Dorothy Lee was a tall woman, though slightly stooped. She was made of old stock, sturdy and angular. A wheelchair was in the middle of the front room, but she was not in it. She was greeting us like old friends at the front door.
When the initial shock of our arrival had passed, Dorothy Lee showed us around her home. The front door opened into the living room, bedroom to the left, dining room and kitchen a straight shot from the front room. Pictures of Vince were everywhere—a magnet on the refrigerator, a cardboard stand-up Vince in the front room, framed clippings on a wall. Dorothy didn't act gooey or silly toward Vince, but one look at her house and you could tell that she was a true fan.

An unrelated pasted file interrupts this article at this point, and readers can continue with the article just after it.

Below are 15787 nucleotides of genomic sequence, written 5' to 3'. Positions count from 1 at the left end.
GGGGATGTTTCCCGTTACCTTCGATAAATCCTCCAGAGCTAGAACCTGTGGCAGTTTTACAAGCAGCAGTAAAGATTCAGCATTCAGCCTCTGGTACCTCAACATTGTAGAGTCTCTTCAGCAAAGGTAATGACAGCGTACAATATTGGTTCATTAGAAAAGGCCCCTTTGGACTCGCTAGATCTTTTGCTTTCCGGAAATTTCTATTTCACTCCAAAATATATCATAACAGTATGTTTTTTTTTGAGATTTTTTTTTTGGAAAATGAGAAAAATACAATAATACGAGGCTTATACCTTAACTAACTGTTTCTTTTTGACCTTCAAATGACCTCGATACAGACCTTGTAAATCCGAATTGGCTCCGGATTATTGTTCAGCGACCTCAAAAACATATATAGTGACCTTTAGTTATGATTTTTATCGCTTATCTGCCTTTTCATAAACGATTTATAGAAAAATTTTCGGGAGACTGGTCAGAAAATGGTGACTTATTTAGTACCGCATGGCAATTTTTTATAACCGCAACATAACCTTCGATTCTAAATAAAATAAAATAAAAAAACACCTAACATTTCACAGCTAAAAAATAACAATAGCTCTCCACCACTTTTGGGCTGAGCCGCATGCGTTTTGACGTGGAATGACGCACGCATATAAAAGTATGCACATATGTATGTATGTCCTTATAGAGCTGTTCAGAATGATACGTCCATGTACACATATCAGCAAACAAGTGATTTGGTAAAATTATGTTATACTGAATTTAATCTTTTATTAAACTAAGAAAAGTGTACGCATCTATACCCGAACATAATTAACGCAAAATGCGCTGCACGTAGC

Everybody's got a story, and Dorothy Lee had a wealth of them: Stories about her early childhood lived on a farm in Kentucky, too rural to have a "proper" address. Stories about the children she had raised—hers, her grandchildren, even some great-grandchildren. Stories about the husband she had buried thirty years ago.
Dorothy was born in 1911 and had lived in this house most of her adult life. The neighborhood had seen a lot of change. She grew up in a world that was completely segregated, and she would have been in her midfifties during the legendary civil-rights sit-ins in Nashville.
"I'm the oldest person in this neighborhood," she said. "When I moved here, it was all white. Now I'm the last one on the block."
She told us that people had asked her if she wanted to move. Seeming tickled to talk about it, she said, "You know, I'm just an old woman. I don't care what color a person's skin is." We asked her if she was afraid to live alone.
"What would I be afraid of?" she replied.
Dorothy had a sharp mind and a quick wit. The time flew by.